Bryozoa. Polyembryony occurs in the cyclostomatous bryozoa belonging to the Gymnolaemata of the Endoprocta. These animals live in colonies made up of zooecia

fiG 220- Section through which are in general tubular with densely

a follicle of Cnaza remosa show- - mg primary embryo (1) which calcareous walls. The circular orifices of the

§>ré>dt:)c1I(IiL(zisecorZ<I‘i‘ary erlgnbgnis zooecia give the group their name. At the time son, Xftei’ H$fi;e,_,r°m 3 e ' of the breeding season a curious specialized zooecium develops which is called the oecium

or ovicell. In this is developed the young embryo. Fertilization of a rather unusual sort having been successful, the oecium serves as a brood chamber about the developing embryos and larvae. The primary embryo undergoes a process of budding, and secondary and tertiary buds are EARTHWORM 359

produced all of which may develop into larvae, as many as 150 being on record from a single egg. They develop into ciliated larvae and each is capable of forming a new colony upon escape from the oecium. Earthworm. In the earthworm of the species Lumbricus trapczoides (Helodrilus caliginosus trapezoides) polyembryony results in the production of twins, a process which by Kleinenberg was regarded as universal for the species, but by Vejdovsky was held to be abnormal. It is due to a process of fission of the embryo. The cleavage of the egg


fiG. 221. Twinning in the earthworm, Lumbncus trapezoides. (From Patterson, A, B, C. after Kleinenberg.)

A, Section of young twin embryos. the right one being the more developed. B, Double embryo, in section. C, Double embryo about to break apart. D, Type of double monster formed when embryos fail to separate.

is much modified from the typical spiral form of the annelids and indeed is variable. A blastula is formed, the endoderm and mesoblast cells pass into the cavity and the entire mass begins to elongate. Across the equator of the elongating mass a transverse furrow now appears from one side. As it deepens, the embryo is divided into two hemispheres held together by a few ectodermal cells only. Each half is destined to form one of the twins. Differentiation, gastrulation, and the completion of the internal organization go ahead while the worms remain connected. But at length they separate after a series of rotations which breaks them apart, except in a certain proportion of cases which become double monsters of various degrees of union. Thus from the single egg twin earthworms are produced.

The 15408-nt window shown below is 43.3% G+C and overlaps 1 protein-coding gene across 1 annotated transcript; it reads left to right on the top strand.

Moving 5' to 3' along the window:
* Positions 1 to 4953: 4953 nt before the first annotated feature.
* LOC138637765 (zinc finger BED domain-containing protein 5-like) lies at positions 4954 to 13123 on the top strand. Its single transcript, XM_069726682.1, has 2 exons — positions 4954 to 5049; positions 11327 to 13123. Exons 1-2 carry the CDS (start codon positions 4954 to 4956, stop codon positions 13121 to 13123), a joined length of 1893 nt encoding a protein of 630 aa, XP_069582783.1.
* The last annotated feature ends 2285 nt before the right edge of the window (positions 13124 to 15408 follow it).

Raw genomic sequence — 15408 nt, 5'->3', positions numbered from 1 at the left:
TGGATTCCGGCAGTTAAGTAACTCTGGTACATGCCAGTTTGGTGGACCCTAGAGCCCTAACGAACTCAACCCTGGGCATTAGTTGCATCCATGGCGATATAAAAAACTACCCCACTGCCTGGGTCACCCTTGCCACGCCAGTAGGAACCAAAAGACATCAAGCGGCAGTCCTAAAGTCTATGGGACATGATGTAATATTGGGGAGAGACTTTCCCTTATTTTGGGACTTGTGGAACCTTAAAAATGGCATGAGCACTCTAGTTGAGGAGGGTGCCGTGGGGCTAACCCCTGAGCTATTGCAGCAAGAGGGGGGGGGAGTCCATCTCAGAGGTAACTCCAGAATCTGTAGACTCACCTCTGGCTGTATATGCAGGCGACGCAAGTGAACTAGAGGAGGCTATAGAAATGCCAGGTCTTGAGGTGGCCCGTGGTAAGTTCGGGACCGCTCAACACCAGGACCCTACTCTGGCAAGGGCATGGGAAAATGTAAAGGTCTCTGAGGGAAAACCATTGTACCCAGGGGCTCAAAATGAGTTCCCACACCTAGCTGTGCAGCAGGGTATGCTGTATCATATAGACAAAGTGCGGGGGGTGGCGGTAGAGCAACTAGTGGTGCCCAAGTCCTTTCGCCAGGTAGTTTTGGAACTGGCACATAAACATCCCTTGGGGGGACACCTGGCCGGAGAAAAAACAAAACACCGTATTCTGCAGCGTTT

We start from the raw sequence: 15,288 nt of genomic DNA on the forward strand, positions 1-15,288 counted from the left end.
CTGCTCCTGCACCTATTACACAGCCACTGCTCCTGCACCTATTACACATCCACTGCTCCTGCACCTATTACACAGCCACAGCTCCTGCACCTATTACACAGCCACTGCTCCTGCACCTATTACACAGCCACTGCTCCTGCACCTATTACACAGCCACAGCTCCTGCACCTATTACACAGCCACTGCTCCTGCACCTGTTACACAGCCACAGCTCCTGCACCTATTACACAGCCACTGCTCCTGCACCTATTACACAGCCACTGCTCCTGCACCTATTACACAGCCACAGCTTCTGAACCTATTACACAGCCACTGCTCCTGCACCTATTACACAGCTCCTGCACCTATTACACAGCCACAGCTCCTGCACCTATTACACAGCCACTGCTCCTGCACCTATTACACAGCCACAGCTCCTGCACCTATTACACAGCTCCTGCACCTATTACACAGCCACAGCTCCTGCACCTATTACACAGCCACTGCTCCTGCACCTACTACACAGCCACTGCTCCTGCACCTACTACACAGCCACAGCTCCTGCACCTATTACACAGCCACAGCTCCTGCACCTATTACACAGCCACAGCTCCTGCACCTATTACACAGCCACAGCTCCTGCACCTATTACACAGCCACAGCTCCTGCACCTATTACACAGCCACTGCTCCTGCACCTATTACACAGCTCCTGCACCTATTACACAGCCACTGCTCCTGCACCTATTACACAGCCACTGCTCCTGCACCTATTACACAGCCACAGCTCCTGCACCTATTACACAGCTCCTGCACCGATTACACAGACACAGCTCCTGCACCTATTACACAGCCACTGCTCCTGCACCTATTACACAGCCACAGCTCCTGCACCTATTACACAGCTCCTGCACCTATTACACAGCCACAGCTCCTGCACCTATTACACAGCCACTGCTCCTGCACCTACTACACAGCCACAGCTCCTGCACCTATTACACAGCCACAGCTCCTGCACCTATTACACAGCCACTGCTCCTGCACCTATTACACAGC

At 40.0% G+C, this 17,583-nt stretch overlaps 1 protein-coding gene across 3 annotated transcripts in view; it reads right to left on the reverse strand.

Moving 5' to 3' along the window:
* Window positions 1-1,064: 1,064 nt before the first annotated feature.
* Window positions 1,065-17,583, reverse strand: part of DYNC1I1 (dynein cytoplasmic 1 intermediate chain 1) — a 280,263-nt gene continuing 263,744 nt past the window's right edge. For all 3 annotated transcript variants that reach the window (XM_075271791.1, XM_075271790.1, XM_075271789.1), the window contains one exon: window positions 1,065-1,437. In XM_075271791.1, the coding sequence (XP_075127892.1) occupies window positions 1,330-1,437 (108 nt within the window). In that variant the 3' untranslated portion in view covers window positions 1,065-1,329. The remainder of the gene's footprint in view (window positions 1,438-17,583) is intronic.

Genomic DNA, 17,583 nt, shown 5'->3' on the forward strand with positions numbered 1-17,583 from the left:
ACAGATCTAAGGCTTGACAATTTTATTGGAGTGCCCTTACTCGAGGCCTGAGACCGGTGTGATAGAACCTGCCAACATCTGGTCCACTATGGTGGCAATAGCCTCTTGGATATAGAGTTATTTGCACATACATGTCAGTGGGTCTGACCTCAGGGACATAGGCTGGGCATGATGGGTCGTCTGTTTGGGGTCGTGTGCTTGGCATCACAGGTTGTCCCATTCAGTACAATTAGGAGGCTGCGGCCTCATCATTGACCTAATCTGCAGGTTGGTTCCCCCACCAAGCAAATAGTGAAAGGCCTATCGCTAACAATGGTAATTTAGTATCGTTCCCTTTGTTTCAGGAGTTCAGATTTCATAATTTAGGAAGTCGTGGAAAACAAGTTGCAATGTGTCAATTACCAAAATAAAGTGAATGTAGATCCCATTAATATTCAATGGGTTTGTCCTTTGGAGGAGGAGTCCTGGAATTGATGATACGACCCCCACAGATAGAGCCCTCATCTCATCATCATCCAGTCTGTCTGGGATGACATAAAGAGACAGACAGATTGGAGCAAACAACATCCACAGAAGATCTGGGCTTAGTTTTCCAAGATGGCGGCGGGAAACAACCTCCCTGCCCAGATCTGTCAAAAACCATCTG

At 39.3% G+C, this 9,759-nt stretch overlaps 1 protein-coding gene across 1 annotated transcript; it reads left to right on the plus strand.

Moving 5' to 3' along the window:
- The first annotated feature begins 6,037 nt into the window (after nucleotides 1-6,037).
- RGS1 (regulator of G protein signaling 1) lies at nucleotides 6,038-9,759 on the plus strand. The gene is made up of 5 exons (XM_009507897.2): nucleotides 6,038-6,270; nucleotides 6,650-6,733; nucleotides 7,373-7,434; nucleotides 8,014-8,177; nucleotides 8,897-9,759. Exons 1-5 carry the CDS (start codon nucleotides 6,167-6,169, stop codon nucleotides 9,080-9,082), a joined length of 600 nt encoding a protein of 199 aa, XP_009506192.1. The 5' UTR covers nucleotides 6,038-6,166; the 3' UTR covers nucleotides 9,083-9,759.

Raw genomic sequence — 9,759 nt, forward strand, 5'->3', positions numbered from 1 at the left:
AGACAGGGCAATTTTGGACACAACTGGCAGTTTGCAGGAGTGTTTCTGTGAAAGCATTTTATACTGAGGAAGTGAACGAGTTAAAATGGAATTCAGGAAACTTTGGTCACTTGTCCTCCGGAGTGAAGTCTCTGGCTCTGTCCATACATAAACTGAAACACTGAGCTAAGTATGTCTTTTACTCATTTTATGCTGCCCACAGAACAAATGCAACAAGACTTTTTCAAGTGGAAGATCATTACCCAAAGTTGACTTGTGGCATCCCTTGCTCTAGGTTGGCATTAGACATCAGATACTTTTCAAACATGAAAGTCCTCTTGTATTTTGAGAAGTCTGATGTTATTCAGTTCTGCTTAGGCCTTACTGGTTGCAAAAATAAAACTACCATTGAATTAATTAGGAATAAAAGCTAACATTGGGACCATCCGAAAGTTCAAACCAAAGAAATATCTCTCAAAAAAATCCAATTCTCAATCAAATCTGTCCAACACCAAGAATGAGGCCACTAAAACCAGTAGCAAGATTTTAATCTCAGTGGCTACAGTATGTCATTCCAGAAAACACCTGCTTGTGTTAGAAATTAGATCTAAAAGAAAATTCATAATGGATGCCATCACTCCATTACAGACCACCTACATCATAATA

In two other genera of oligochaetes double monsters have been described, and one infers that the twinning phenomena, though rare, may occur in a number of families. These cases were Tubifea: tubifex, found by Welch, Tubzfex rivulorum by Penner, and Sparganophilus eiseni by Hague.


Parasitic Hymenoptera. In the parasitic wasps we find some of the most important and complex cases of polyembryony in the entire animal kingdom, and certainly here the results of the process are exemplified in the most striking manner. In a single brood hatching from one parasitized caterpillar hundreds of individuals may be seen to issue all developed from one egg. Our knowledge of polyembryony in insects dates from the work of Marchal in 1898 and of Silvestri in 1906. Although a number of important points still remain to be satisfactorily cleared up, a number of investigators have contributed to this subject since then. Among them are Martin (1914), Patterson (1915, 1917, 1921, 1927), Hill (1922, 1923), and Leiby and Hill (1923, 1924), as well as others. The important genera studied include Litomastix truncatellus, Ageniaspis fuscicollis, several species of Copidosoma, Paracopz'dosomopsis floridanus, and three species of Platygaster. The most recent study is that of Parker (1931) upon the braconid, M acrocentrus. Undoubtedly many other forms of insects show polyembryony, but the ones mentioned include the more important cases studied.


The manner by which a single egg produces multiple embryos in these forms is perhaps best understood by beginning as Patterson has done in the paper earlier referred to with a description of Platygaster hiemalis, a parasite of the Hessian fly, which usually produces two individuals from one egg. From this comparatively simple case we have a gradual increase in complexity which at the end of the series is only incompletely understood, but the simpler cases at least are suggestive of the methods by which the more complicated probably develop.